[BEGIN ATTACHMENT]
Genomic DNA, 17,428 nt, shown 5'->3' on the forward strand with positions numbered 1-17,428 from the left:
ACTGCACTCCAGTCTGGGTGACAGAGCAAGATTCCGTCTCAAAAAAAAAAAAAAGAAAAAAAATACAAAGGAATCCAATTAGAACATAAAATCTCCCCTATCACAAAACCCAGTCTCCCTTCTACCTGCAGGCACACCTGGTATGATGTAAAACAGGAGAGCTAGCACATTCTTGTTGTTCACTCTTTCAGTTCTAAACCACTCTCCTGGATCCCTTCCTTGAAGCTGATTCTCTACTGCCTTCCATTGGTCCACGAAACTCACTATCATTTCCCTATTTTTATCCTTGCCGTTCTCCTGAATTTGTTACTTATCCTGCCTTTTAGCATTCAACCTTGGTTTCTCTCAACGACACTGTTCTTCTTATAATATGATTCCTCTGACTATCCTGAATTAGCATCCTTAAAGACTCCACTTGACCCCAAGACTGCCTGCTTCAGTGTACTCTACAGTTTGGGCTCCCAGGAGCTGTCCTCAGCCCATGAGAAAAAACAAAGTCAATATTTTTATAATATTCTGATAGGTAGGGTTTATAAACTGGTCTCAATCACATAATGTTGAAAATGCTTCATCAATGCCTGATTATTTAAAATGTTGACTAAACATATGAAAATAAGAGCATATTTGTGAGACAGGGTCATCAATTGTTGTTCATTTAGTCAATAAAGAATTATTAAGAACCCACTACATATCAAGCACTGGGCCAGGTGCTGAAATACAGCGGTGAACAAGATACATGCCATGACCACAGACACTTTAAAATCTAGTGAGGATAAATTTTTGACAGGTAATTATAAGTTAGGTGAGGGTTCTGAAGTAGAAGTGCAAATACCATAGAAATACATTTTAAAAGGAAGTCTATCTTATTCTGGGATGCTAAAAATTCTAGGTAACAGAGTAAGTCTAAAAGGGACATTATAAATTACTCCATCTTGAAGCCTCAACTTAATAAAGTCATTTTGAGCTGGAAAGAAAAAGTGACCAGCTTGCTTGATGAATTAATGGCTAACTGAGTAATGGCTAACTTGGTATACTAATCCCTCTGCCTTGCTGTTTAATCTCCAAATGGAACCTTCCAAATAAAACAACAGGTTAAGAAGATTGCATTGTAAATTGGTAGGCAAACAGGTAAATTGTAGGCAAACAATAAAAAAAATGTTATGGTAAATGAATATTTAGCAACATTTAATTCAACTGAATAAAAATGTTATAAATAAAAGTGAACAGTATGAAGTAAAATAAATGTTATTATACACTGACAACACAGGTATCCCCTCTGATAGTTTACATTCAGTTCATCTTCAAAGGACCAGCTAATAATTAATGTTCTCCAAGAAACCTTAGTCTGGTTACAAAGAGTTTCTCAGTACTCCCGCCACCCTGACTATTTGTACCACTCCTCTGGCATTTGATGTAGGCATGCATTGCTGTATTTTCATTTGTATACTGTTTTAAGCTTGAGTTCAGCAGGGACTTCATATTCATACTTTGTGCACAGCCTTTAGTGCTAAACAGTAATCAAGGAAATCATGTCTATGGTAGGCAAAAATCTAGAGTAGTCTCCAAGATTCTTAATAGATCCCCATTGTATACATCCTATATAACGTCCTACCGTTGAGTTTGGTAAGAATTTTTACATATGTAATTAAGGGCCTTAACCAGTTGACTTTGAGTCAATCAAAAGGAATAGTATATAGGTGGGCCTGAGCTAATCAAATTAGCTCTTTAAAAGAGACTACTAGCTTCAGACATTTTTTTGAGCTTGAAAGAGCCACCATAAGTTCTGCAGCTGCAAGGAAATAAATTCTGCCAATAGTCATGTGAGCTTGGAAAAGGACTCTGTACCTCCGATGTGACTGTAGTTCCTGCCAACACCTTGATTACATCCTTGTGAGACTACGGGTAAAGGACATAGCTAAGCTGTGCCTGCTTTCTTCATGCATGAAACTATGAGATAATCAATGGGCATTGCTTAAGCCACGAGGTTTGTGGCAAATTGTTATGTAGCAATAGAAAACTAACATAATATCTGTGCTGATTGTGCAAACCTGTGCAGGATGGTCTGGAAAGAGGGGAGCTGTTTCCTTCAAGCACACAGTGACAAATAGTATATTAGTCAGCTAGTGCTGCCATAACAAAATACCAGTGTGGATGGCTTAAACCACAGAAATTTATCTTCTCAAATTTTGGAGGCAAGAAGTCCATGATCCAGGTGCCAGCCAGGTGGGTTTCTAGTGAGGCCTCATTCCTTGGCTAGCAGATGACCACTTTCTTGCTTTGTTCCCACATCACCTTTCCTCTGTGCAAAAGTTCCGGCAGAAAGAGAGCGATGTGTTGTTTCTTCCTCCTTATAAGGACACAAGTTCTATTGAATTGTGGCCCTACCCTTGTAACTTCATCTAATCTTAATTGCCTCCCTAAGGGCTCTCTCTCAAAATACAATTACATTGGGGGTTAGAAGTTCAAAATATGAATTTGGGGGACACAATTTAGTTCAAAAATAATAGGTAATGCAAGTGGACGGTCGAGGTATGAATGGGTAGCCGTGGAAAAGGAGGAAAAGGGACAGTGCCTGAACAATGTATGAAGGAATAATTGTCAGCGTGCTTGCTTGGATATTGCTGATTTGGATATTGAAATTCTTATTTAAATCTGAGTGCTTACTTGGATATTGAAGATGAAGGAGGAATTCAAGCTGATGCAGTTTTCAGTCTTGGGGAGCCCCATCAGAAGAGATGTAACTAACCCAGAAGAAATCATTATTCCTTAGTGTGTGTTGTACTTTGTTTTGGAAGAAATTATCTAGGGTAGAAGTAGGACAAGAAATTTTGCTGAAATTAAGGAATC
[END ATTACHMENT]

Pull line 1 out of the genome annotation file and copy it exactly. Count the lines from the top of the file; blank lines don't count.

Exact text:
Genomic DNA, 17,428 nt, shown 5'->3' on the forward strand with positions numbered 1-17,428 from the left: